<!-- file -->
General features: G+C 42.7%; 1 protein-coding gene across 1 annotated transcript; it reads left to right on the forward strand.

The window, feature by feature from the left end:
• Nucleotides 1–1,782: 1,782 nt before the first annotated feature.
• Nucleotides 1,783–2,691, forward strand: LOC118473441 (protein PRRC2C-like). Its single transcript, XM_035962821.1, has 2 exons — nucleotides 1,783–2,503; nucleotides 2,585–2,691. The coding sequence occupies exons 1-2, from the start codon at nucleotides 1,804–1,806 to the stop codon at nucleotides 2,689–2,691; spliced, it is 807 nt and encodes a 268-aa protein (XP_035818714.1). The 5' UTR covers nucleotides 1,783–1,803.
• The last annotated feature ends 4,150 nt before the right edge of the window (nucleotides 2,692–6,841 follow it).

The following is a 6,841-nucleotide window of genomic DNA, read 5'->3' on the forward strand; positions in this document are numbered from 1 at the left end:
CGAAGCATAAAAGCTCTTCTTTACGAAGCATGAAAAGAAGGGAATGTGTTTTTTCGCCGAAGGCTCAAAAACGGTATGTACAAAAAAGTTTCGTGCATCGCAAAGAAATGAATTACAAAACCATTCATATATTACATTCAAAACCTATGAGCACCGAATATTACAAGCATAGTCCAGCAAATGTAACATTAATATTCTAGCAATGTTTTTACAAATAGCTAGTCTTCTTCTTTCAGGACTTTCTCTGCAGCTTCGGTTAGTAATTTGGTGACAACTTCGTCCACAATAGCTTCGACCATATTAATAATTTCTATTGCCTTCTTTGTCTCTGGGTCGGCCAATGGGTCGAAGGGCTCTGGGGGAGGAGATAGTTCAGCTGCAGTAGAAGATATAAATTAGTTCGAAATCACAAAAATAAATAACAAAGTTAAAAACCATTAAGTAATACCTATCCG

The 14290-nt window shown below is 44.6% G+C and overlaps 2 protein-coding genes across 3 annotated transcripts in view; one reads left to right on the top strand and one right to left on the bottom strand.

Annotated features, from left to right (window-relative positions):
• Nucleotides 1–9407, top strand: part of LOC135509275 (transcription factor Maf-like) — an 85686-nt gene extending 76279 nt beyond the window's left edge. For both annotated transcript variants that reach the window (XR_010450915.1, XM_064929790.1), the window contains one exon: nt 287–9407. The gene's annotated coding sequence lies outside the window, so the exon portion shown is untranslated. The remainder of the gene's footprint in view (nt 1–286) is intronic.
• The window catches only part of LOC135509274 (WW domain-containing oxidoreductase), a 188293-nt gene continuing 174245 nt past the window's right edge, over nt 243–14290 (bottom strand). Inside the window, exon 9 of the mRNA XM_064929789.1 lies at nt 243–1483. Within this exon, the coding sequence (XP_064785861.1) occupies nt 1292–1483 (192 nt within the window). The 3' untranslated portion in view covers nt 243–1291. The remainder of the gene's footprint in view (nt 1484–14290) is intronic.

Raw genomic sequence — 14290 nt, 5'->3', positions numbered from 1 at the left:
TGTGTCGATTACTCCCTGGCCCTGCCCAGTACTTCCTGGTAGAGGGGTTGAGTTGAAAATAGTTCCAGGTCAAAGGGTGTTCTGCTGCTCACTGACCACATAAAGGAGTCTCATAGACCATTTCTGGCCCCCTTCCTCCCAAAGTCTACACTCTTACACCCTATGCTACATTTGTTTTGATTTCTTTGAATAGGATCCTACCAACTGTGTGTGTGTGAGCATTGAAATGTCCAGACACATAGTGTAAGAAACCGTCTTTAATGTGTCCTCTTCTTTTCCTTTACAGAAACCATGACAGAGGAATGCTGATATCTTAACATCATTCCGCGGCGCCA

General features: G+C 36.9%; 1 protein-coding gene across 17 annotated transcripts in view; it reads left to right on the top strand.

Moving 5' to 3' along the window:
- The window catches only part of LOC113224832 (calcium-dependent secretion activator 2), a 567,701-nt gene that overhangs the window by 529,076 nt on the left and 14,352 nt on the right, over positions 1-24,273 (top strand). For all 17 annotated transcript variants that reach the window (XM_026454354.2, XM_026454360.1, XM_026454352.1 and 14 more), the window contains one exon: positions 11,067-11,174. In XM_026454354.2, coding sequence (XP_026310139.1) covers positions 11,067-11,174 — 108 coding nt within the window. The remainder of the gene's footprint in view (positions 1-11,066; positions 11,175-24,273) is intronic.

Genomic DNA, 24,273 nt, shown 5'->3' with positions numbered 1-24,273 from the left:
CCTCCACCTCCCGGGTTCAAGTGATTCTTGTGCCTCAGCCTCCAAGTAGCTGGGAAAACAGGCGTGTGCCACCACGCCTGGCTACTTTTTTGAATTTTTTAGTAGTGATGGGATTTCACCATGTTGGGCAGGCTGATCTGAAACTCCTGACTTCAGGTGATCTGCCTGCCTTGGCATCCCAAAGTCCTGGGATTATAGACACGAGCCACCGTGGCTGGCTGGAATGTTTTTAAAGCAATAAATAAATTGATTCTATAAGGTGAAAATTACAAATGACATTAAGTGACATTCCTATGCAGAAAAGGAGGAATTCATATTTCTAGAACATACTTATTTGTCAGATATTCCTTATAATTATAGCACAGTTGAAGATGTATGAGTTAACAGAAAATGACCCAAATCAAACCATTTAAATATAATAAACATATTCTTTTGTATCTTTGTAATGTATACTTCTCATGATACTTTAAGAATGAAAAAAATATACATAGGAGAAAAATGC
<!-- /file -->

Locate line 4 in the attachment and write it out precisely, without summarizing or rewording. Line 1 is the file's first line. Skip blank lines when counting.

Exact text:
• Nucleotides 1,783–2,691, forward strand: LOC118473441 (protein PRRC2C-like). Its single transcript, XM_035962821.1, has 2 exons — nucleotides 1,783–2,503; nucleotides 2,585–2,691. The coding sequence occupies exons 1-2, from the start codon at nucleotides 1,804–1,806 to the stop codon at nucleotides 2,689–2,691; spliced, it is 807 nt and encodes a 268-aa protein (XP_035818714.1). The 5' UTR covers nucleotides 1,783–1,803.